Covid-19 jabs "to be offered to secondary school pupils from September"
Children aged 12 and above could be offered the jab at the start of the next school year
Plans being developed by the NHS could reportedly see secondary school pupils offered Covid-19 vaccinations as soon as September.
A report in the Sunday Times claims officials from the health service are working on plans which would see children aged 12 and over offered a single dose of the Pfizer jab when the next academic year begins after the summer holidays.
The report says it had confirmed the plans with sources within the government and NHS but that they are dependent on advice from the Joint Committee on Vaccination and Immunisation (JCVI), which is expected later in the summer.
"We need to be in a position to immunise children, particularly teenagers, promptly and efficiently if we need to," Professor Adam Finn, a member of the committee, told the Times.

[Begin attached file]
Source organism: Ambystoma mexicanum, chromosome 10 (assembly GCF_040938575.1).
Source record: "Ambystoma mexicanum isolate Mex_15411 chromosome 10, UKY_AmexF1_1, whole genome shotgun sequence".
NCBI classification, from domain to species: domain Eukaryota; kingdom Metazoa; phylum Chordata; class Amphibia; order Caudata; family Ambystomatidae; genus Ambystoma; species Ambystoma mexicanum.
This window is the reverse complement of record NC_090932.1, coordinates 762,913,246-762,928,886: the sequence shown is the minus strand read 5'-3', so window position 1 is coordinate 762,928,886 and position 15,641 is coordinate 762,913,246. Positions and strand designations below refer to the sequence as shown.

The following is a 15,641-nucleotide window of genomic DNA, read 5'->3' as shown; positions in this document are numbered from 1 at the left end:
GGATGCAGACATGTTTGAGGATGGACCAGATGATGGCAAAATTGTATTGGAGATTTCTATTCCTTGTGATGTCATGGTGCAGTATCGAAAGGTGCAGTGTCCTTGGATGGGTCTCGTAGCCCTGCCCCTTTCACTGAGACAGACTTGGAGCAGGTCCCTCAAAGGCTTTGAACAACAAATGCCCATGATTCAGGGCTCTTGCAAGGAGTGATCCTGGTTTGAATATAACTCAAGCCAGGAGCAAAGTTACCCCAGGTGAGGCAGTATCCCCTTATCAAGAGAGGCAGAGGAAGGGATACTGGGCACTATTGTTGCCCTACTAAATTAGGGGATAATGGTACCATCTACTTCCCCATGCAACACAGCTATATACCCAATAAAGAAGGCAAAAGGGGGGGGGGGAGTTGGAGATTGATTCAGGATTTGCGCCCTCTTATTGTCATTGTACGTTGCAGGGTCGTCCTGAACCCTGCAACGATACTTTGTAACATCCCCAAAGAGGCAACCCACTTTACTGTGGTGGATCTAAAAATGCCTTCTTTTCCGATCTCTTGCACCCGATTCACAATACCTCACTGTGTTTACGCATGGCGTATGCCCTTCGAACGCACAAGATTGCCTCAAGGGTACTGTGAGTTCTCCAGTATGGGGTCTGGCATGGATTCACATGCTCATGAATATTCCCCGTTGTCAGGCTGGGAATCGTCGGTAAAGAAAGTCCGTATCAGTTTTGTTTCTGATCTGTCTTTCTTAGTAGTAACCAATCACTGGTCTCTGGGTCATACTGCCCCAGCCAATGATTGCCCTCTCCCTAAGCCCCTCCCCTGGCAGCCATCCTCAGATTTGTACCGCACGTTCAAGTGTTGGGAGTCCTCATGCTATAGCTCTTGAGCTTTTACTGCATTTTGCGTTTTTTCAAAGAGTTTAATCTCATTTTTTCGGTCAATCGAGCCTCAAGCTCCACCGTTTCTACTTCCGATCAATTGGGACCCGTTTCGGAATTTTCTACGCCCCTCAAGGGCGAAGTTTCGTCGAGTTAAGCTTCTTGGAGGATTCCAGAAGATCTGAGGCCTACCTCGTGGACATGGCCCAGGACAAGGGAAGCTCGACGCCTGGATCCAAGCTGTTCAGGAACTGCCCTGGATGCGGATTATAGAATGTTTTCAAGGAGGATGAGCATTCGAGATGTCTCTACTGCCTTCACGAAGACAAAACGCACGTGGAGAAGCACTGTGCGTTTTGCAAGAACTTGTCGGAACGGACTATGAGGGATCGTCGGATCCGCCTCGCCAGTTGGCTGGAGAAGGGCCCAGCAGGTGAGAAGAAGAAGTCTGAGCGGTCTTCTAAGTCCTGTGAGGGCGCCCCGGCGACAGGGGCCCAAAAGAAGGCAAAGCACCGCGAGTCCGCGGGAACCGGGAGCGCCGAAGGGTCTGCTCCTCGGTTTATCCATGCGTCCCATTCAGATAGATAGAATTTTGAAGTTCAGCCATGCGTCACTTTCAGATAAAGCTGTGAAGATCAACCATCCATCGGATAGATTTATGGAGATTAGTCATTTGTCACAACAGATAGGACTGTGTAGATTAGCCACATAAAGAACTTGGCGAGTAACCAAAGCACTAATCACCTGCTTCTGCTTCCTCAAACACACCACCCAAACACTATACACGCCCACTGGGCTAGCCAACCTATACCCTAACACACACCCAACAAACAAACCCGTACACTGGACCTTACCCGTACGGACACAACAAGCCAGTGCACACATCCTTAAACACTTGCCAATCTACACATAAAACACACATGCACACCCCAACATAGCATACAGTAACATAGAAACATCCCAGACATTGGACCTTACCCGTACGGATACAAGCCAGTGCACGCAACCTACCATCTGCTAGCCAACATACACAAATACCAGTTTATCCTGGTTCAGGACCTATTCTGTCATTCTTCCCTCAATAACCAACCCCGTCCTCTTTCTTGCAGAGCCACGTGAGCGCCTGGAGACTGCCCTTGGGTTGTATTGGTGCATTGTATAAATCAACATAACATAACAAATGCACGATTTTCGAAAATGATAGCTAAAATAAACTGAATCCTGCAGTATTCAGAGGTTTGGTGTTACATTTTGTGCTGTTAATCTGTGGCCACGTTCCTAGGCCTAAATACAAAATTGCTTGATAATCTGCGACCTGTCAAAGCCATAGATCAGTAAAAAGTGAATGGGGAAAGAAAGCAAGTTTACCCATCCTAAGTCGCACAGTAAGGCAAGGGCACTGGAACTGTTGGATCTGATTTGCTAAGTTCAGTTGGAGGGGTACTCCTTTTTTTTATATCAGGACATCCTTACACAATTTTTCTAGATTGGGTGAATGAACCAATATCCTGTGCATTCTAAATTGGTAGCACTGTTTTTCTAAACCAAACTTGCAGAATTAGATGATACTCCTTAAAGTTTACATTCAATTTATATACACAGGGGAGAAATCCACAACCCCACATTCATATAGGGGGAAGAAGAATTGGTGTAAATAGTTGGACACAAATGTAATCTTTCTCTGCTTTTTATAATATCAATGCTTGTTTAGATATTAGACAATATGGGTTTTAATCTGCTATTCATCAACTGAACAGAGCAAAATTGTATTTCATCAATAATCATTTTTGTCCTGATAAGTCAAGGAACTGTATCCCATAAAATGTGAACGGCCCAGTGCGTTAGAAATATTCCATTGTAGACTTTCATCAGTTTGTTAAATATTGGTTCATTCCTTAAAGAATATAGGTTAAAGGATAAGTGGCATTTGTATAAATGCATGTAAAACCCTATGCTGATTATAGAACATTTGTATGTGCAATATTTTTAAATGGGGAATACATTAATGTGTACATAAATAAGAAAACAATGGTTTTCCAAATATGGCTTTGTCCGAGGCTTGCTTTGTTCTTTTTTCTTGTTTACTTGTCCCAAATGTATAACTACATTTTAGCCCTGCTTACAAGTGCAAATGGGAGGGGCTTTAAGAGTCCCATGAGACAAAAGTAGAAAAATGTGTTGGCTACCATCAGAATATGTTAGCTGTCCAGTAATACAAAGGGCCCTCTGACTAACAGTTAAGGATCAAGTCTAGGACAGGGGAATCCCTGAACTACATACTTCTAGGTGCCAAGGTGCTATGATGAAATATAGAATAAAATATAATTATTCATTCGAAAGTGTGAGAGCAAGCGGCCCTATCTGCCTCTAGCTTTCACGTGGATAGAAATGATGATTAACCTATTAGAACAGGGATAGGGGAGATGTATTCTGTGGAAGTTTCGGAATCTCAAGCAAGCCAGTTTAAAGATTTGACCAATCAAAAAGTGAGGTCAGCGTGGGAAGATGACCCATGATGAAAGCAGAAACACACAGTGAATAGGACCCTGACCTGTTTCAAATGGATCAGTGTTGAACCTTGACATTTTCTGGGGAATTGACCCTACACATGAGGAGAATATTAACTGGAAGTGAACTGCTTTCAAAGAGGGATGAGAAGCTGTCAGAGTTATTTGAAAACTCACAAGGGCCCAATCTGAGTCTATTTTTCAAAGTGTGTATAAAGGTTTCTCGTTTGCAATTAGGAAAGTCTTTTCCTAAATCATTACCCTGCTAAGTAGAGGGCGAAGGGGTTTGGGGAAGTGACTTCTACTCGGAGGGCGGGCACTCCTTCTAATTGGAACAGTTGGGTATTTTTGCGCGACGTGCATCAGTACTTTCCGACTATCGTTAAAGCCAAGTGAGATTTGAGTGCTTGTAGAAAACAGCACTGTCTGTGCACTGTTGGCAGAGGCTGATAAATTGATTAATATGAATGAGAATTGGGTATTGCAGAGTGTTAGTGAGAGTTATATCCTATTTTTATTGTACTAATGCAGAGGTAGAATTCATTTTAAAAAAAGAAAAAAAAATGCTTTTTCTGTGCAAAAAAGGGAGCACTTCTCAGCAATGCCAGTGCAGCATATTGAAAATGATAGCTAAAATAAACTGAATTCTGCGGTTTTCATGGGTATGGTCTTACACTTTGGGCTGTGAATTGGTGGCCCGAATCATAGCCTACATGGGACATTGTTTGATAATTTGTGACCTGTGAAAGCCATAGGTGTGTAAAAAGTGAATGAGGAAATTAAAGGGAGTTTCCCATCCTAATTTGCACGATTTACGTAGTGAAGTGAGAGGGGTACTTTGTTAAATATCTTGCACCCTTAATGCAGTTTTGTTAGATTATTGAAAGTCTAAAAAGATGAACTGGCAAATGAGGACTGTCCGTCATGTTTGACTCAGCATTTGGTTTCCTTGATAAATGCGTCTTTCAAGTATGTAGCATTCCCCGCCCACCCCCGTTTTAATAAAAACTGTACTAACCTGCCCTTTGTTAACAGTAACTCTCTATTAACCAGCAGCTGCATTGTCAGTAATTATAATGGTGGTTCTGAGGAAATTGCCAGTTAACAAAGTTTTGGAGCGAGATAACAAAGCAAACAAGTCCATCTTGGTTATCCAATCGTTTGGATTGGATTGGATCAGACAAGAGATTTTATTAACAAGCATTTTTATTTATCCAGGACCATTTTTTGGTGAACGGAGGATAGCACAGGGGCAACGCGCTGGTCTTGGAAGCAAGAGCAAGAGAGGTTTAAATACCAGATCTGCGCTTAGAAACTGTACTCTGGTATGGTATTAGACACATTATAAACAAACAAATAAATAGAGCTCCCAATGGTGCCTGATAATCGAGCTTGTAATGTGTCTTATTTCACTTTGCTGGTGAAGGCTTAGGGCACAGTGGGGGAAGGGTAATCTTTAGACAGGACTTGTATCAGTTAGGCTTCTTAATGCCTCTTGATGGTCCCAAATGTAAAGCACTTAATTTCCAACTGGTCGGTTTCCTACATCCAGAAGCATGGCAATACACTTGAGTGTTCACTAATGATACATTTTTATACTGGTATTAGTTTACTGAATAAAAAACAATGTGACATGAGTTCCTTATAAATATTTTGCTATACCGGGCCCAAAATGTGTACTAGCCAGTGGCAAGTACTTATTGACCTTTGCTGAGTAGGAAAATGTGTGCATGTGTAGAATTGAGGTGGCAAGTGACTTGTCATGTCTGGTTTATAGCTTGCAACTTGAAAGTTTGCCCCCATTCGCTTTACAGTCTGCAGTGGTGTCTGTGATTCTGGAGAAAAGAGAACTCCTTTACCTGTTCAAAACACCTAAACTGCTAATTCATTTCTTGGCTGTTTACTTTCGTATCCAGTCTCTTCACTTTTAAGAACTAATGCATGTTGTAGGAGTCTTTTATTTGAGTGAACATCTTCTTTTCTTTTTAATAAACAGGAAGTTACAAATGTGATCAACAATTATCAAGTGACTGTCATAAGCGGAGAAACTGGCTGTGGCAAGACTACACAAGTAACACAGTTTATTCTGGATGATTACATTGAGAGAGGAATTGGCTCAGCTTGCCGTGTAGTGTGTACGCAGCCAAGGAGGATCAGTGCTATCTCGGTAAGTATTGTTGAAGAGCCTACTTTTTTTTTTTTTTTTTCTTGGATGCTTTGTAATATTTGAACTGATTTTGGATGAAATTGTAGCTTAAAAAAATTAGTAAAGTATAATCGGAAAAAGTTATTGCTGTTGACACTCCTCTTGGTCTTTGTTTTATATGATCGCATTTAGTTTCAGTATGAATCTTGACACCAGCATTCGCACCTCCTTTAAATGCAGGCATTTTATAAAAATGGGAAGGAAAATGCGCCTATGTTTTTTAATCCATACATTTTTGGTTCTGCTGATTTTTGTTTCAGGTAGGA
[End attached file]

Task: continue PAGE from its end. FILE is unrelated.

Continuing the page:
"It is extremely important that education in the next academic year is not disrupted in any way."
He added: "We should only be doing vaccine programmes when we need to do them."
Since the start of the pandemic, data has shown that children are unlikely to fall seriously ill with Covid-19. They do, however, play a role in transmitting the virus, hence the plans to vaccinate.
Trials of the Pfizer vaccine in children aged 12 to 15 showed 100% efficacy and that it triggered a strong immune response from those receiving it.
Government figures show nearly 15 million people in the UK have received both doses of their vaccine. A total of 49,287,257 jabs have been given so far, with 14,940,984 of those second doses.
The nation's plan to return to normal took another stride forward over the weekend, when clubbers were welcomed back to mask-free events in Liverpool on Friday and Saturday.